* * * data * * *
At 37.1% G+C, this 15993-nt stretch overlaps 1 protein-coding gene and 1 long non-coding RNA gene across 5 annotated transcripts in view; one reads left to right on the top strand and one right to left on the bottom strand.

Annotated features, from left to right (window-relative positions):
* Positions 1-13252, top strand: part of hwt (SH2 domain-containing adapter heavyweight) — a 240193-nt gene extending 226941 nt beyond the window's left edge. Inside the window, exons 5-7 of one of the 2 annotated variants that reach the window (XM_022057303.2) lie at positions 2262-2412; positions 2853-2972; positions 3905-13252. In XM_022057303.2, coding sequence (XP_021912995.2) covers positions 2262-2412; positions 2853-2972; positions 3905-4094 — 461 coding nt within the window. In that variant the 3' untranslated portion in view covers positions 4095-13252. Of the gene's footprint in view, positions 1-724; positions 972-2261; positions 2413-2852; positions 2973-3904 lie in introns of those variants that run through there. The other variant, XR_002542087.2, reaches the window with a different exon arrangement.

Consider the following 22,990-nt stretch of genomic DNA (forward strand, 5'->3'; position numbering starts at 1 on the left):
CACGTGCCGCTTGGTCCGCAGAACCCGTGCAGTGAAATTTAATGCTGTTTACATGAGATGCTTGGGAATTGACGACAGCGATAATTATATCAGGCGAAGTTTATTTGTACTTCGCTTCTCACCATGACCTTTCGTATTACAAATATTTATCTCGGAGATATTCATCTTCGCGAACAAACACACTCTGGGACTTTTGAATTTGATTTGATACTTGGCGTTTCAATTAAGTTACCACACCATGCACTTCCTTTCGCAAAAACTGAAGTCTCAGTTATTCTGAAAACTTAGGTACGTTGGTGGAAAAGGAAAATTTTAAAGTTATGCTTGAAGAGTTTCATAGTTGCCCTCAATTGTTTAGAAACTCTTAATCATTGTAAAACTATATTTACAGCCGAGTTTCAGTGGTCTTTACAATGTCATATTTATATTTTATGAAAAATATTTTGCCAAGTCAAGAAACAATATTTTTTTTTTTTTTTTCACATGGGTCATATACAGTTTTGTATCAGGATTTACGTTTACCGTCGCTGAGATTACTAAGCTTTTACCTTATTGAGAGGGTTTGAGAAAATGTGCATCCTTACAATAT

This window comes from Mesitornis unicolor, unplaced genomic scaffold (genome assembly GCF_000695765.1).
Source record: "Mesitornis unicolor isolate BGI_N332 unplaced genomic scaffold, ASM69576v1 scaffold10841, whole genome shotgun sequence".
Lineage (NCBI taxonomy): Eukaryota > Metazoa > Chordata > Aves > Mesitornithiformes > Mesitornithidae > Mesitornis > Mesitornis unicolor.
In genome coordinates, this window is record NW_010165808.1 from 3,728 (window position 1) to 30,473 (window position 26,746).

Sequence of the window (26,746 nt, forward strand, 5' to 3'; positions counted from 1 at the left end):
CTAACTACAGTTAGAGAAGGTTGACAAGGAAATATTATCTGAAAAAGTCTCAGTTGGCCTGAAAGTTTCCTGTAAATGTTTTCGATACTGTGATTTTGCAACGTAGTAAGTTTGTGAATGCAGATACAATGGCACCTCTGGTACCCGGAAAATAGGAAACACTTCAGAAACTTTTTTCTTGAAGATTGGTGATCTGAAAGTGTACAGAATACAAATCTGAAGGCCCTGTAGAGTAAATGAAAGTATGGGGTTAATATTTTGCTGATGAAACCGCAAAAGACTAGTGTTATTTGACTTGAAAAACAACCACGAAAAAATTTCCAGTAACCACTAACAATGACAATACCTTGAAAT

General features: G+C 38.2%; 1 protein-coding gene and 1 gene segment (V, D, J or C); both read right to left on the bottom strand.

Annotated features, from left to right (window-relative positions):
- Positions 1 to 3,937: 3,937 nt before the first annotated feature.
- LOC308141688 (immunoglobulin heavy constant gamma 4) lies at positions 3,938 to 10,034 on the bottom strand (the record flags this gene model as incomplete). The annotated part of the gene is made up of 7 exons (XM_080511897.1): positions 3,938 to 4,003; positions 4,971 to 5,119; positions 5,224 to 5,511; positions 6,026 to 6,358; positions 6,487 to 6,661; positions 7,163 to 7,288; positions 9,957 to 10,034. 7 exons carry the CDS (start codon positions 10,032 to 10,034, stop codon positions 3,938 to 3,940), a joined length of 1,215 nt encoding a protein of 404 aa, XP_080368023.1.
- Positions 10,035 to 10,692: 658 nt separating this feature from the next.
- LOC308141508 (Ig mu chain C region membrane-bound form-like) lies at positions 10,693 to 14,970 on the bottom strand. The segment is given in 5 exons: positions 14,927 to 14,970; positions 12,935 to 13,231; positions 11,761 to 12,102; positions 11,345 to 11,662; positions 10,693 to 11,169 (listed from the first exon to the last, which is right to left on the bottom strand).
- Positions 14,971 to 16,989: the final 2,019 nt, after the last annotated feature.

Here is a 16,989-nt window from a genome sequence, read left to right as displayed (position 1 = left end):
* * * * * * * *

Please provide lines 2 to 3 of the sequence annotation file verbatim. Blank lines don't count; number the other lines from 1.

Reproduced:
Annotated features, from left to right (window-relative positions):
* Positions 1-13252, top strand: part of hwt (SH2 domain-containing adapter heavyweight) — a 240193-nt gene extending 226941 nt beyond the window's left edge. Inside the window, exons 5-7 of one of the 2 annotated variants that reach the window (XM_022057303.2) lie at positions 2262-2412; positions 2853-2972; positions 3905-13252. In XM_022057303.2, coding sequence (XP_021912995.2) covers positions 2262-2412; positions 2853-2972; positions 3905-4094 — 461 coding nt within the window. In that variant the 3' untranslated portion in view covers positions 4095-13252. Of the gene's footprint in view, positions 1-724; positions 972-2261; positions 2413-2852; positions 2973-3904 lie in introns of those variants that run through there. The other variant, XR_002542087.2, reaches the window with a different exon arrangement.